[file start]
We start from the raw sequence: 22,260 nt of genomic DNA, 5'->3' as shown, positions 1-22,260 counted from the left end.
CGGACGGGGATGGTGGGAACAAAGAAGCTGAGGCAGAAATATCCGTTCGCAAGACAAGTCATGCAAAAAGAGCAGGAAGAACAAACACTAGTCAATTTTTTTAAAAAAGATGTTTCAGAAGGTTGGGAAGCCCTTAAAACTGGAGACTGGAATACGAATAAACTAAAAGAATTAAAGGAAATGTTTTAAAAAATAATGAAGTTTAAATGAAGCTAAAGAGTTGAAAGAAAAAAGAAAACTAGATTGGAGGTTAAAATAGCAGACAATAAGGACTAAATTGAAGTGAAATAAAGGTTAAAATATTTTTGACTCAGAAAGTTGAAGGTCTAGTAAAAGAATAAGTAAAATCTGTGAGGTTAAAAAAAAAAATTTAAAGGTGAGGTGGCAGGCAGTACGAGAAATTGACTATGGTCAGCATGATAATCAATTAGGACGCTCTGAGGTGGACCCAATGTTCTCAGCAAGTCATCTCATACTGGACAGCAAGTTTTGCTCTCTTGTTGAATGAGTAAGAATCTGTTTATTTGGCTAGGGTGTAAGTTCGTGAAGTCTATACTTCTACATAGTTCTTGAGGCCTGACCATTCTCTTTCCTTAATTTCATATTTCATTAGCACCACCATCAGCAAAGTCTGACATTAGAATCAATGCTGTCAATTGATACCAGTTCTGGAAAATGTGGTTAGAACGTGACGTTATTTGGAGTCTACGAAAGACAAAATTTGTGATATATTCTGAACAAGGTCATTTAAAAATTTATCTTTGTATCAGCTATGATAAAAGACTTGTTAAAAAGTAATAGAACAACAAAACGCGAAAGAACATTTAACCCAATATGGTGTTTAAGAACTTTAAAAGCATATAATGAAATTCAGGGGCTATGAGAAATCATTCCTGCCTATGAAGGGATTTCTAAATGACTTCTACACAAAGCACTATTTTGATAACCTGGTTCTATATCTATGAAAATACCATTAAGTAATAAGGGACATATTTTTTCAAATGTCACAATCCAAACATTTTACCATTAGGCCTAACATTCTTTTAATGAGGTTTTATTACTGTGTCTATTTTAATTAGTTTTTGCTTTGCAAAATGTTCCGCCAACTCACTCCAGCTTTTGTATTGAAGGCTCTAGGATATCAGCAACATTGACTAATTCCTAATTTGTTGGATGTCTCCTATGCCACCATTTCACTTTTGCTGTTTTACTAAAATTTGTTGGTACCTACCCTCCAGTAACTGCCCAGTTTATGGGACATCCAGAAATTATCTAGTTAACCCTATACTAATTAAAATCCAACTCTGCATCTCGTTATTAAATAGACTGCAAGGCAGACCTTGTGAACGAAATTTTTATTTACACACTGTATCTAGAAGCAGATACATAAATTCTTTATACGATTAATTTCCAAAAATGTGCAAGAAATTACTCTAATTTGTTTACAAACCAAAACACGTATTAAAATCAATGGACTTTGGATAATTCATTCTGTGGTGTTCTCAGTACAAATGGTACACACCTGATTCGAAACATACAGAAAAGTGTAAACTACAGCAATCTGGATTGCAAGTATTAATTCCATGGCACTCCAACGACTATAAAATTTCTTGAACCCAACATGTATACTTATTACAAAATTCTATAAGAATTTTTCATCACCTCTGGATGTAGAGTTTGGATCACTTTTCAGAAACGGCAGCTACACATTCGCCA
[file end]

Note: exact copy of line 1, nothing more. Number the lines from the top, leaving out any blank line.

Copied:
We start from the raw sequence: 22,260 nt of genomic DNA, 5'->3' as shown, positions 1-22,260 counted from the left end.